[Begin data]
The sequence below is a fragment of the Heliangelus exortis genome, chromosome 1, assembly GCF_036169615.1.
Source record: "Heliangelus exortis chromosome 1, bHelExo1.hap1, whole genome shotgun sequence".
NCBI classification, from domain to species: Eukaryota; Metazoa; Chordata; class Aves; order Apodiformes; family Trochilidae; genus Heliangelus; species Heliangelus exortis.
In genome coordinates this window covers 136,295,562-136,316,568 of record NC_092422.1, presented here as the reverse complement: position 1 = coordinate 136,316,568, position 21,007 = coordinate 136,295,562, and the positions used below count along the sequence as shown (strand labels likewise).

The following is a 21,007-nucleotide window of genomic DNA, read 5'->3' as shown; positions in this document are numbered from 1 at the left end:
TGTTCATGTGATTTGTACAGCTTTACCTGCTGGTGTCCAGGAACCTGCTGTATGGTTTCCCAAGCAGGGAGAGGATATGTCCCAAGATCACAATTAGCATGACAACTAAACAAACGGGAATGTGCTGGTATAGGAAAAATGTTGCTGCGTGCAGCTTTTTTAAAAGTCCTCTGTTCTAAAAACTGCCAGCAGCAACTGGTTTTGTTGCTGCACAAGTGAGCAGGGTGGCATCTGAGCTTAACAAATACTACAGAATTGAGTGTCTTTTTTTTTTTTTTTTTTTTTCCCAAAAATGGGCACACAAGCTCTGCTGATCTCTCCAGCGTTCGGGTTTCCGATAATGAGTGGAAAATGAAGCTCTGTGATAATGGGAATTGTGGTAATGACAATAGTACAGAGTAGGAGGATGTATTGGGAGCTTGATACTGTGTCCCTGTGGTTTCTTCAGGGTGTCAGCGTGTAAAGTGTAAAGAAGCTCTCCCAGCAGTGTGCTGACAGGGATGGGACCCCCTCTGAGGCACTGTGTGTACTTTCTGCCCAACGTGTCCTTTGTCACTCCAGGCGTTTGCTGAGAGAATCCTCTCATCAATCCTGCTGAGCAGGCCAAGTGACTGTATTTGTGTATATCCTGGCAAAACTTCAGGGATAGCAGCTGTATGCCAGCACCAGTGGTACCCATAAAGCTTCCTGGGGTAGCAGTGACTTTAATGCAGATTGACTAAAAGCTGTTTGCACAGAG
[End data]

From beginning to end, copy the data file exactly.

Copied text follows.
The sequence below is a fragment of the Heliangelus exortis genome, chromosome 1, assembly GCF_036169615.1.
Source record: "Heliangelus exortis chromosome 1, bHelExo1.hap1, whole genome shotgun sequence".
NCBI classification, from domain to species: Eukaryota; Metazoa; Chordata; class Aves; order Apodiformes; family Trochilidae; genus Heliangelus; species Heliangelus exortis.
In genome coordinates this window covers 136,295,562-136,316,568 of record NC_092422.1, presented here as the reverse complement: position 1 = coordinate 136,316,568, position 21,007 = coordinate 136,295,562, and the positions used below count along the sequence as shown (strand labels likewise).

The following is a 21,007-nucleotide window of genomic DNA, read 5'->3' as shown; positions in this document are numbered from 1 at the left end:
TGTTCATGTGATTTGTACAGCTTTACCTGCTGGTGTCCAGGAACCTGCTGTATGGTTTCCCAAGCAGGGAGAGGATATGTCCCAAGATCACAATTAGCATGACAACTAAACAAACGGGAATGTGCTGGTATAGGAAAAATGTTGCTGCGTGCAGCTTTTTTAAAAGTCCTCTGTTCTAAAAACTGCCAGCAGCAACTGGTTTTGTTGCTGCACAAGTGAGCAGGGTGGCATCTGAGCTTAACAAATACTACAGAATTGAGTGTCTTTTTTTTTTTTTTTTTTTTTCCCAAAAATGGGCACACAAGCTCTGCTGATCTCTCCAGCGTTCGGGTTTCCGATAATGAGTGGAAAATGAAGCTCTGTGATAATGGGAATTGTGGTAATGACAATAGTACAGAGTAGGAGGATGTATTGGGAGCTTGATACTGTGTCCCTGTGGTTTCTTCAGGGTGTCAGCGTGTAAAGTGTAAAGAAGCTCTCCCAGCAGTGTGCTGACAGGGATGGGACCCCCTCTGAGGCACTGTGTGTACTTTCTGCCCAACGTGTCCTTTGTCACTCCAGGCGTTTGCTGAGAGAATCCTCTCATCAATCCTGCTGAGCAGGCCAAGTGACTGTATTTGTGTATATCCTGGCAAAACTTCAGGGATAGCAGCTGTATGCCAGCACCAGTGGTACCCATAAAGCTTCCTGGGGTAGCAGTGACTTTAATGCAGATTGACTAAAAGCTGTTTGCACAGAG